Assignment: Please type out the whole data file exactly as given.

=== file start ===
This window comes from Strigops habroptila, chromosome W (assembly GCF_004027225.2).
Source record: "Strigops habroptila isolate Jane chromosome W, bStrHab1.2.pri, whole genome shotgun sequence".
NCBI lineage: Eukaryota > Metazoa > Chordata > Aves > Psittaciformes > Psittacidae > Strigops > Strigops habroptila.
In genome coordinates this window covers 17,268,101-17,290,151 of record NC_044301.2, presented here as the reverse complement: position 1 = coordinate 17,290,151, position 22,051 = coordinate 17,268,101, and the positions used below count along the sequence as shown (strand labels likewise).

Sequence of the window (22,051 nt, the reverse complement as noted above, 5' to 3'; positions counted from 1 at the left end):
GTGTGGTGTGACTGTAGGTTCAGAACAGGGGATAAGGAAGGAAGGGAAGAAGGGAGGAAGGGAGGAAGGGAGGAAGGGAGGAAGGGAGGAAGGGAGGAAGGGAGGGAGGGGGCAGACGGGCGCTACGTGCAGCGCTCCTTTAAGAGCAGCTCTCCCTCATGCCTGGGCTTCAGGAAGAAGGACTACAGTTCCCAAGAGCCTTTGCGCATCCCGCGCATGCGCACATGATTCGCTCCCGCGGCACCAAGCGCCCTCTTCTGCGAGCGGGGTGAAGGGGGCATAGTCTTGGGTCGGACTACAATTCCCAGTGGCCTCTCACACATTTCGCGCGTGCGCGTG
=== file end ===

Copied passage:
This window comes from Strigops habroptila, chromosome W (assembly GCF_004027225.2).
Source record: "Strigops habroptila isolate Jane chromosome W, bStrHab1.2.pri, whole genome shotgun sequence".
NCBI lineage: Eukaryota > Metazoa > Chordata > Aves > Psittaciformes > Psittacidae > Strigops > Strigops habroptila.
In genome coordinates this window covers 17,268,101-17,290,151 of record NC_044301.2, presented here as the reverse complement: position 1 = coordinate 17,290,151, position 22,051 = coordinate 17,268,101, and the positions used below count along the sequence as shown (strand labels likewise).

Sequence of the window (22,051 nt, the reverse complement as noted above, 5' to 3'; positions counted from 1 at the left end):
GTGTGGTGTGACTGTAGGTTCAGAACAGGGGATAAGGAAGGAAGGGAAGAAGGGAGGAAGGGAGGAAGGGAGGAAGGGAGGAAGGGAGGAAGGGAGGAAGGGAGGGAGGGGGCAGACGGGCGCTACGTGCAGCGCTCCTTTAAGAGCAGCTCTCCCTCATGCCTGGGCTTCAGGAAGAAGGACTACAGTTCCCAAGAGCCTTTGCGCATCCCGCGCATGCGCACATGATTCGCTCCCGCGGCACCAAGCGCCCTCTTCTGCGAGCGGGGTGAAGGGGGCATAGTCTTGGGTCGGACTACAATTCCCAGTGGCCTCTCACACATTTCGCGCGTGCGCGTG